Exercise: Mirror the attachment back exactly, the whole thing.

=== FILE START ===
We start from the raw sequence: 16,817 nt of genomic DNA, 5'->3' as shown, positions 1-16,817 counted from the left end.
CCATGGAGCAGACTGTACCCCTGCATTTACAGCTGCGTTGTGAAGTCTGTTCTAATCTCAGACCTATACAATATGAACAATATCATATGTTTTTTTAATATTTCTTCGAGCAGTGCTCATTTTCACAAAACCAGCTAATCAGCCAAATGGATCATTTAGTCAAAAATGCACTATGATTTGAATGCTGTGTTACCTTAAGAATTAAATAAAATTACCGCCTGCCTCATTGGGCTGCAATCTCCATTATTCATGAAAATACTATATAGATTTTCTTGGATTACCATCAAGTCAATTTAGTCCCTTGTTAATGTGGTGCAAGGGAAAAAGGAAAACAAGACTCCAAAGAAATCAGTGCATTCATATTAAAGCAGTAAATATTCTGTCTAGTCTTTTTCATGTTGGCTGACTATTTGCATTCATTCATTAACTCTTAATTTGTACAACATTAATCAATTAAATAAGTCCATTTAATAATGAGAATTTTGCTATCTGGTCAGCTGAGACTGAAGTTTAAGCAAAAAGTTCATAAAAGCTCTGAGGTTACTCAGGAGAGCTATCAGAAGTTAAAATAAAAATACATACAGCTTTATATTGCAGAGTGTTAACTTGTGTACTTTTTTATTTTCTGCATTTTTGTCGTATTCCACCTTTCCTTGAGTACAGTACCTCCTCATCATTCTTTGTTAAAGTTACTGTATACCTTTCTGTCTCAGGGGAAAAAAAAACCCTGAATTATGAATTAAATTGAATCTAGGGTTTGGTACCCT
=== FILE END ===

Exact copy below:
We start from the raw sequence: 16,817 nt of genomic DNA, 5'->3' as shown, positions 1-16,817 counted from the left end.
CCATGGAGCAGACTGTACCCCTGCATTTACAGCTGCGTTGTGAAGTCTGTTCTAATCTCAGACCTATACAATATGAACAATATCATATGTTTTTTTAATATTTCTTCGAGCAGTGCTCATTTTCACAAAACCAGCTAATCAGCCAAATGGATCATTTAGTCAAAAATGCACTATGATTTGAATGCTGTGTTACCTTAAGAATTAAATAAAATTACCGCCTGCCTCATTGGGCTGCAATCTCCATTATTCATGAAAATACTATATAGATTTTCTTGGATTACCATCAAGTCAATTTAGTCCCTTGTTAATGTGGTGCAAGGGAAAAAGGAAAACAAGACTCCAAAGAAATCAGTGCATTCATATTAAAGCAGTAAATATTCTGTCTAGTCTTTTTCATGTTGGCTGACTATTTGCATTCATTCATTAACTCTTAATTTGTACAACATTAATCAATTAAATAAGTCCATTTAATAATGAGAATTTTGCTATCTGGTCAGCTGAGACTGAAGTTTAAGCAAAAAGTTCATAAAAGCTCTGAGGTTACTCAGGAGAGCTATCAGAAGTTAAAATAAAAATACATACAGCTTTATATTGCAGAGTGTTAACTTGTGTACTTTTTTATTTTCTGCATTTTTGTCGTATTCCACCTTTCCTTGAGTACAGTACCTCCTCATCATTCTTTGTTAAAGTTACTGTATACCTTTCTGTCTCAGGGGAAAAAAAAACCCTGAATTATGAATTAAATTGAATCTAGGGTTTGGTACCCT